LONDON, Sept. 8 (UPI) -- British intelligence and police said the George W. Bush administration nearly blew Britain's case against alleged airline bomb plotters.
Three British Muslims were convicted Monday of plotting to blow up seven trans-Atlantic airliners in flight in a coordinated attack. However, officials said the plotters were arrested before they bought airline tickets.
Andy Hayman, the Metropolitan Police's assistant commissioner for specialist operations at the time of the plot, told The Times of London he thinks the White House was nervous as British officials reported mounting evidence of a plan to target U.S. cities.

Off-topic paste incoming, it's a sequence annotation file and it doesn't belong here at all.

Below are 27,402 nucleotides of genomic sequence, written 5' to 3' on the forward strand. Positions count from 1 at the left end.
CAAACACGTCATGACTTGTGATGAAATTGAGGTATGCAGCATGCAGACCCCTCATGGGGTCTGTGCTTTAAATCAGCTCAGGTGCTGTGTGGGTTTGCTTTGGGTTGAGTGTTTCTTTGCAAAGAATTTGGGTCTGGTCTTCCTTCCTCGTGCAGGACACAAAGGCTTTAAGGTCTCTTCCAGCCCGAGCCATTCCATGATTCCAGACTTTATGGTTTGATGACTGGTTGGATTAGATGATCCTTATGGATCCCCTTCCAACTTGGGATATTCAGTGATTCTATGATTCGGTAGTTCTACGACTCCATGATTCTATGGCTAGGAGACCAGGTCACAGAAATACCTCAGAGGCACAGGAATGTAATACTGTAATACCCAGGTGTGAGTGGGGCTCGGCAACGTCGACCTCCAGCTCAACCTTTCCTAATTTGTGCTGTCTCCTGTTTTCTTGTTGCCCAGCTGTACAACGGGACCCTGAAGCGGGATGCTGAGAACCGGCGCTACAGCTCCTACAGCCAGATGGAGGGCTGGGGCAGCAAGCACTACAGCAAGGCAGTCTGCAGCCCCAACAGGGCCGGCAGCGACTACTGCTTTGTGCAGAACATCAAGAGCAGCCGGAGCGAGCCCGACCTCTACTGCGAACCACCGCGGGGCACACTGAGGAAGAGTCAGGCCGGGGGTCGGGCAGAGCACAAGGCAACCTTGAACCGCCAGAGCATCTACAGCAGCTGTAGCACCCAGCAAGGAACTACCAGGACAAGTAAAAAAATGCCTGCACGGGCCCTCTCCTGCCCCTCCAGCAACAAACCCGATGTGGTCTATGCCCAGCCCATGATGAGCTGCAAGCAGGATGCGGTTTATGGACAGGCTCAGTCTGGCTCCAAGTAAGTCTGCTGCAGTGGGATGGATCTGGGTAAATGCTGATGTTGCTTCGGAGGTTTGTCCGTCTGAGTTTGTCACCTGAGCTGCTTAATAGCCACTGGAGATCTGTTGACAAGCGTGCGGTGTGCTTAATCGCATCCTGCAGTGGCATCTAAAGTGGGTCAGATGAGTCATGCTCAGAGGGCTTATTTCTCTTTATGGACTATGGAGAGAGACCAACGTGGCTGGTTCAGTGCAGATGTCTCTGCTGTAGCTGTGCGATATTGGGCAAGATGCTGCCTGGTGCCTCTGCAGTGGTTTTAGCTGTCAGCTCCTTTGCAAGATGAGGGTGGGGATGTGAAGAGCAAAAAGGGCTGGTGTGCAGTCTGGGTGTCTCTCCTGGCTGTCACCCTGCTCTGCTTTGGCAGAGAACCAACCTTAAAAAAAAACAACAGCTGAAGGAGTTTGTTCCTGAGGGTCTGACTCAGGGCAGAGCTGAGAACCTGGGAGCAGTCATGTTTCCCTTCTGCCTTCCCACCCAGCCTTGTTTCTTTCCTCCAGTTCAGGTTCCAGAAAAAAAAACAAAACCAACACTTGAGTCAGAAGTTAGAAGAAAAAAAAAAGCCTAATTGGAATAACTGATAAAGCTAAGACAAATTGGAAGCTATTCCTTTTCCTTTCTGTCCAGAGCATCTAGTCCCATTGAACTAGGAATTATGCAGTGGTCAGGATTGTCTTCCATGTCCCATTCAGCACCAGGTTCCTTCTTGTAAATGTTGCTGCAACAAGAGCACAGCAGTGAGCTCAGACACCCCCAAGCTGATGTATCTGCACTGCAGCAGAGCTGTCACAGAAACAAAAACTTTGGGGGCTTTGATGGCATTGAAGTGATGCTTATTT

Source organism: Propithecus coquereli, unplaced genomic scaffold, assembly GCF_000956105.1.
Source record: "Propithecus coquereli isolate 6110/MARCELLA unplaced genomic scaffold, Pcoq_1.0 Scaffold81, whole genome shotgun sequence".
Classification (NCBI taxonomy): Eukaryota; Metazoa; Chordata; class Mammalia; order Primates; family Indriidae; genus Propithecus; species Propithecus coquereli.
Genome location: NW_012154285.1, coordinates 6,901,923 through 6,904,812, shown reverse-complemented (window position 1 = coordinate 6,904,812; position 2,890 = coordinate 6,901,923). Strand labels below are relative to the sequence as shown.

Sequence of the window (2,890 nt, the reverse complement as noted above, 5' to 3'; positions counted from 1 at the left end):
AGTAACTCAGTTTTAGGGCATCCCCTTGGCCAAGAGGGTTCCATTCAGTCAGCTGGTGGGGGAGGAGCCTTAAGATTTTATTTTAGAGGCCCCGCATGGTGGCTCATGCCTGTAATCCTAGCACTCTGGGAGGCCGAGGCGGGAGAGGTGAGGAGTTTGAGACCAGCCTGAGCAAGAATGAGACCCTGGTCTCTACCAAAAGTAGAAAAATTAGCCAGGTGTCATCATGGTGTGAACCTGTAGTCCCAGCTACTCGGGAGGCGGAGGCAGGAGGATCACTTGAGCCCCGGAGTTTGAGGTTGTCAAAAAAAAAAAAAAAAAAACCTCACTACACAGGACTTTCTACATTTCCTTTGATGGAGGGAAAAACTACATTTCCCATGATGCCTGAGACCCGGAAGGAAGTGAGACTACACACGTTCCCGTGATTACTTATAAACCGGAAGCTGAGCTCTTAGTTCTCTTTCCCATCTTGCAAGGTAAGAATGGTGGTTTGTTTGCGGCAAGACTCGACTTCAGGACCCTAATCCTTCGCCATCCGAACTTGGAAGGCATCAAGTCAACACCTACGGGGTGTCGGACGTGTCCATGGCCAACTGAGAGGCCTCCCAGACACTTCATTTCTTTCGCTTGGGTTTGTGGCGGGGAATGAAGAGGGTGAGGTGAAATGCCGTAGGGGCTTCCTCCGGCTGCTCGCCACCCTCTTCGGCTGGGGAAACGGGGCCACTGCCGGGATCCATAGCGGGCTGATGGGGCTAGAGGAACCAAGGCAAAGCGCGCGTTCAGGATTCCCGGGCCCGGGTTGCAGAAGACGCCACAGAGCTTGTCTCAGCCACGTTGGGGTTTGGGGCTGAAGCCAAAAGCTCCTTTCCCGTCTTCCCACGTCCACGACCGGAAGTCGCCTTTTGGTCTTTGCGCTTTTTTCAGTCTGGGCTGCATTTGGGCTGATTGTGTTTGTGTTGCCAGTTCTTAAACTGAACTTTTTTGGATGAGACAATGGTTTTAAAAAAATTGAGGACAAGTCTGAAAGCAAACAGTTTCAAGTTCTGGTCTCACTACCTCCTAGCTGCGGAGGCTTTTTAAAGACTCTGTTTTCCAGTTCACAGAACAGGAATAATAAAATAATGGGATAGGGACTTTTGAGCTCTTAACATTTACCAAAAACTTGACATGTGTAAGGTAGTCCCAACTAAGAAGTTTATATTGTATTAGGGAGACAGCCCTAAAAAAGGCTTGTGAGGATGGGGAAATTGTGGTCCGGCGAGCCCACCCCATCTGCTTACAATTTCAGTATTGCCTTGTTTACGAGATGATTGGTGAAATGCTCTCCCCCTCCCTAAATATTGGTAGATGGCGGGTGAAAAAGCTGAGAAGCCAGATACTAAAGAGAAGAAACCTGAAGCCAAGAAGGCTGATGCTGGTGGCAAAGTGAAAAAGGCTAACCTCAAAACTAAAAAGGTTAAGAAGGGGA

Abdulla Ahmed Ali, 28; Tanvir Hussain, 28; and Assad Sarwar, 29, were convicted of plotting to detonate homemade bombs disguised as drinks on planes over the Atlantic Ocean. Four additional suspects in the terrorism case were found innocent of conspiracy to murder charges. The men were all arrested in August 2006 and authorities accused the men of plotting to use a mixture of chemicals to bomb flights traveling from London to North America.
Another alleged plotter, Rashid Rauf, was arrested but escaped from Pakistani custody, The Times reported. He died in an airstrike in Pakistan's tribal territories, U.S. officials reported late last year.
"We believed the Americans had demanded (Rauf's) arrest and we were angry we had not been informed," Hayman told The Times in an interview published Tuesday. "The arrest hampered our evidence-gathering and placed us in Britain under intolerable pressure."